The stronger argument seems to lie with those supporting the technology. It cant be denied that the MP3 phenomenon is a very influential form of advertising for the musician. Many people who previously haven’t even considered buying a hip-hop album have come across the odd file on their computer, actually discovered that they enjoyed it, and then gone on to learn more about the music, establish musicians they like and buy their music. Likewise, people who previously have been subjected only to mainstream hip-hop via MTV and commercial radio are now learning more about the true gems of the genre because there’s method’s to easily and quickly explore.

When speaking specifically of the file sharing of hiphop tracks and albums, it’s important to note the very long running trends of the mixtape and bootlegging. Since very early on in hiphop, albums have appeared in pirated form on the streets a substantial period before its official retail release. Huge organizations don’t seem to make great efforts at shutting the bootleggers down, or hiphop radio stations for that matter, so why bully the mp3 user?

In 2002 an increasingly popular file sharing piece of software called ‘Audiogalaxy’ was forced to completely change its operations because of law suits took against it. Whilst authorities did disable people from continuing to use the software, they didn’t stop file sharing by a long stretch. The users simply started using other software such as Kazaa, WinMX and Soulseek. The point being that however many programs are restricted by law, more will continue to be made and used. The technology is out of control and the hands of lawyers and judges, and will continue to grow and spread.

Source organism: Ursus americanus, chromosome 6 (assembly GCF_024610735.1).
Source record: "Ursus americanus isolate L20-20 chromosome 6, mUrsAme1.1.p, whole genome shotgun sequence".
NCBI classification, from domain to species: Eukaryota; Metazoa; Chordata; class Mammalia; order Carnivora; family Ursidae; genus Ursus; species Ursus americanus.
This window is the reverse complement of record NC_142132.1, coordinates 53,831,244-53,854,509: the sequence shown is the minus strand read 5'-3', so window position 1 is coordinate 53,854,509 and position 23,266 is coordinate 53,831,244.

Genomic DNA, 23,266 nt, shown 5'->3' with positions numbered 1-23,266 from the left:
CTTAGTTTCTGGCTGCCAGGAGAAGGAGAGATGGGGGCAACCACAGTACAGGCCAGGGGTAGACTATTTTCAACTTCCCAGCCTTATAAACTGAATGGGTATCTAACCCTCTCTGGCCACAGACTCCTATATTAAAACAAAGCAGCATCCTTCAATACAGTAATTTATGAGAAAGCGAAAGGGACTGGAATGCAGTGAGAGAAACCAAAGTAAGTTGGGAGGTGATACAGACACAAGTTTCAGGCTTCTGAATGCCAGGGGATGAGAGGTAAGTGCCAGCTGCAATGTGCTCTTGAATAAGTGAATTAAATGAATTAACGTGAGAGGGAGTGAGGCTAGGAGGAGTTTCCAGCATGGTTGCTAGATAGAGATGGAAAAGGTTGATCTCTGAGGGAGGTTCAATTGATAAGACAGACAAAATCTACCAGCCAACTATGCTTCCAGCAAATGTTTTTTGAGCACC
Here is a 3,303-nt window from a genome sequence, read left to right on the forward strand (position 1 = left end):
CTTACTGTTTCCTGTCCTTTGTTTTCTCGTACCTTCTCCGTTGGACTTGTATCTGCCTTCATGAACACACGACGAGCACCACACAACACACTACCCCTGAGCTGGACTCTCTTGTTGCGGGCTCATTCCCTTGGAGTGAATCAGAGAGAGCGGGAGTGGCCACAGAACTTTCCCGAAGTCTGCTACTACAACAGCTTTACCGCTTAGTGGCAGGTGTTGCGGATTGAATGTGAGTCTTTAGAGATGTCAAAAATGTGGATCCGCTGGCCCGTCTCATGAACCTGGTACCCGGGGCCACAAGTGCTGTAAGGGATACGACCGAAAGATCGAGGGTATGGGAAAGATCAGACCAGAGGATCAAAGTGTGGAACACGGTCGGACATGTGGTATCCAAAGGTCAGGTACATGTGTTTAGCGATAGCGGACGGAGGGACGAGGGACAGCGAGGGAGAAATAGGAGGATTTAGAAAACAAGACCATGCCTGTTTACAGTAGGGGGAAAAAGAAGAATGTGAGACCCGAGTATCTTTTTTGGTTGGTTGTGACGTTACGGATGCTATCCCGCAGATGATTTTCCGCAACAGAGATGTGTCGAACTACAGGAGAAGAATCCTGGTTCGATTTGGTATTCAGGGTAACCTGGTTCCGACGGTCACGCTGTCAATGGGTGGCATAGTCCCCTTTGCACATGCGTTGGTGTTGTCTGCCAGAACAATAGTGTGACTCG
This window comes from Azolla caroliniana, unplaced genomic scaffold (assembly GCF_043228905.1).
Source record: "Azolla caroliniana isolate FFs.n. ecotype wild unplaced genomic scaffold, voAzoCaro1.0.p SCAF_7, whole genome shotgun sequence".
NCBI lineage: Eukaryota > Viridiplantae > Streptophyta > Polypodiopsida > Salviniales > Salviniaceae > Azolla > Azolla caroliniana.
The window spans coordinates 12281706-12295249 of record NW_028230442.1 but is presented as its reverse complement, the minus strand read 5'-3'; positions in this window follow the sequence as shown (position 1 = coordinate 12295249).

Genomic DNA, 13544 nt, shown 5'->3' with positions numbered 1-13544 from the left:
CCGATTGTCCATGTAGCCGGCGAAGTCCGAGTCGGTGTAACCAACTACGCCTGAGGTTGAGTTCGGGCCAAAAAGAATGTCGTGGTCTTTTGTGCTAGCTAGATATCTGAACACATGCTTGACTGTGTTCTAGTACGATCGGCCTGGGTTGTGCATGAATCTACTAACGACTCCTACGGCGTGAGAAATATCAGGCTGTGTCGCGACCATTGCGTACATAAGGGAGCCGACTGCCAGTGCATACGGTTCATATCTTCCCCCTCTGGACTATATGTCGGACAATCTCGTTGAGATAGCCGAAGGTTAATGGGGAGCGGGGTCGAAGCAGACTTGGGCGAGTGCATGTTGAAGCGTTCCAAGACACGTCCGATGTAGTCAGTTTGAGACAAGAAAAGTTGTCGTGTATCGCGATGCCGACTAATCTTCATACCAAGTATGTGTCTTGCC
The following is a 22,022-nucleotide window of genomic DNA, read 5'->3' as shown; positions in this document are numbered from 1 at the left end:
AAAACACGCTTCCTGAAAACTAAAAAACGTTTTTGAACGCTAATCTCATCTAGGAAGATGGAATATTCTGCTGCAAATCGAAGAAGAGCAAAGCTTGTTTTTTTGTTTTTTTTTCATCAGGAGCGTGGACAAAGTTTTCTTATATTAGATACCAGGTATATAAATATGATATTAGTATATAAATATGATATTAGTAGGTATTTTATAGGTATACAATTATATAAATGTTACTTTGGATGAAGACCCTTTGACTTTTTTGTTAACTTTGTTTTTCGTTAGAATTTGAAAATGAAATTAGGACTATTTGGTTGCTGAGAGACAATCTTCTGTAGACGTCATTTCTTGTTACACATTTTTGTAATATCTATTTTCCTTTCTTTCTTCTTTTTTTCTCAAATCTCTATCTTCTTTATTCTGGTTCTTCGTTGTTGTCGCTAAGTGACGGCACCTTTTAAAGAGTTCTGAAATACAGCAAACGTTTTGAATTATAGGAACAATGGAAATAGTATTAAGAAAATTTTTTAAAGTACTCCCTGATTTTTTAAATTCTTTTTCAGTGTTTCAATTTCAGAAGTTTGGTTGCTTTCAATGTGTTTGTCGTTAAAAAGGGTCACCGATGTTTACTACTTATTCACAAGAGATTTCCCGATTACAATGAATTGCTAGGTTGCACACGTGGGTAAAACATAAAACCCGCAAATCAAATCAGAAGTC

Where does that leave hesitant artists and musicians? Surely they need to insure that their music is of such quality that a listener will want to own the CD rather than some poorer quality computer files. If they continue to make good music, they will continue to be popular and sell concert tickets, get video’s played and music sold. So they might not be breaking any records Michael Jackson style and selling the most amount of records ever, but really, is it necessary for anyone to be that big? Music is meant to be an art, not a business.